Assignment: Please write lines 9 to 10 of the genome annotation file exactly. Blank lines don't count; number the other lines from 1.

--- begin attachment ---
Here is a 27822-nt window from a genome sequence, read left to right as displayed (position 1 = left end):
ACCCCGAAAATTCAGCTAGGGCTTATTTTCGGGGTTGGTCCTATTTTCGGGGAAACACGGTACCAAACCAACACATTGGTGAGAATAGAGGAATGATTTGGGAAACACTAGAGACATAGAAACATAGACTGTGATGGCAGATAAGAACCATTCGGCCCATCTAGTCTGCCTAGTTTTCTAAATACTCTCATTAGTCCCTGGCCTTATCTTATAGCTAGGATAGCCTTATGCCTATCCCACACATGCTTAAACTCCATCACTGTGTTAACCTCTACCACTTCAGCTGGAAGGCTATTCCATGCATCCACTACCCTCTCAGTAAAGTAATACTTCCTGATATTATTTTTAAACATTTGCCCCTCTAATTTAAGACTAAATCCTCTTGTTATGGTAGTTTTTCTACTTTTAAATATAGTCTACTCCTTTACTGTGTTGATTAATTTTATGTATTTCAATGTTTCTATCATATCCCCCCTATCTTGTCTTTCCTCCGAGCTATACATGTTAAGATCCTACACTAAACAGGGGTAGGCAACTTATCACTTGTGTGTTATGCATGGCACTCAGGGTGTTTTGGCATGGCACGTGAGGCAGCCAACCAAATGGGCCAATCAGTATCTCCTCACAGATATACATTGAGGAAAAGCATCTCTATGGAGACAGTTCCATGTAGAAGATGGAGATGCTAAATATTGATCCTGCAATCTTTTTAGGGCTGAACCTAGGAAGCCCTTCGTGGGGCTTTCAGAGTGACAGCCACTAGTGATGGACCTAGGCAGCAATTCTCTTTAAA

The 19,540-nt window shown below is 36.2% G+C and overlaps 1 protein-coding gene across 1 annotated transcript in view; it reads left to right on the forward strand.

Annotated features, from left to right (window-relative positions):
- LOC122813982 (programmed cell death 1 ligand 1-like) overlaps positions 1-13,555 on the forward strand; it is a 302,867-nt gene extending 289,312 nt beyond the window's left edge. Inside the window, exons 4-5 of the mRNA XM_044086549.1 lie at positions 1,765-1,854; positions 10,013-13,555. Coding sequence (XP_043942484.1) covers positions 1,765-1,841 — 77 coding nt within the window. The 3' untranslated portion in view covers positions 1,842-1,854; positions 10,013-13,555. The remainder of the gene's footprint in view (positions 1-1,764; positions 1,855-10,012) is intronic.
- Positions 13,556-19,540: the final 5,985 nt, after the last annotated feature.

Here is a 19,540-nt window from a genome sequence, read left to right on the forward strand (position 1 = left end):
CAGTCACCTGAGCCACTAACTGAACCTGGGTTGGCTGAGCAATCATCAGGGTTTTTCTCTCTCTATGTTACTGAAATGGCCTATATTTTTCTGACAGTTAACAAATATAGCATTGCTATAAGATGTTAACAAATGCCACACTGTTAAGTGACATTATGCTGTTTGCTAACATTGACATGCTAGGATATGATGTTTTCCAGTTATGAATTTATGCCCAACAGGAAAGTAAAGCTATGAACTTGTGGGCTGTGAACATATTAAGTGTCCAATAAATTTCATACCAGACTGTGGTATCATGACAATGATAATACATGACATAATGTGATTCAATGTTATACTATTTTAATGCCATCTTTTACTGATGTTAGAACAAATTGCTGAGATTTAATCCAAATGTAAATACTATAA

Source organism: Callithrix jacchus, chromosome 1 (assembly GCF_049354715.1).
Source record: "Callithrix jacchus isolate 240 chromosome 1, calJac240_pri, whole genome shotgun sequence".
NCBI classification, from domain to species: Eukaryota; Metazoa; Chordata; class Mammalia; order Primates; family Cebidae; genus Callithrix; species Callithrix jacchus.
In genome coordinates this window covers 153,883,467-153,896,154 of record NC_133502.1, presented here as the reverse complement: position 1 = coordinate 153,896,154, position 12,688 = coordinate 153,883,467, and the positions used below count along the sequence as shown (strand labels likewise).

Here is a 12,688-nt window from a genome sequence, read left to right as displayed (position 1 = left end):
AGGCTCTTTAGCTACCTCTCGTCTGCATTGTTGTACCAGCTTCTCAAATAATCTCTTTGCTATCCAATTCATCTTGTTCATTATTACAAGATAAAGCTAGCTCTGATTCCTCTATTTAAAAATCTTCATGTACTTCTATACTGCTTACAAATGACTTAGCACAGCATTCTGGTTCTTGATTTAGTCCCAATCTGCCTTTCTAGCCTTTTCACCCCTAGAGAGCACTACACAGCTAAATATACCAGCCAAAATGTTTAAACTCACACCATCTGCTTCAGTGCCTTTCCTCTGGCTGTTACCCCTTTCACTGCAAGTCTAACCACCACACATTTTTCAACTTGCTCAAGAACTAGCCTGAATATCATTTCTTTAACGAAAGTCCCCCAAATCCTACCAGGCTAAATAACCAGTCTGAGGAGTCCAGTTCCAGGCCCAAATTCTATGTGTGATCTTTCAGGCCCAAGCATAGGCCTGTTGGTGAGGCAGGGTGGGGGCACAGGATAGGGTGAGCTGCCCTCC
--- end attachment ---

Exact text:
Source organism: Callithrix jacchus, chromosome 1 (assembly GCF_049354715.1).
Source record: "Callithrix jacchus isolate 240 chromosome 1, calJac240_pri, whole genome shotgun sequence".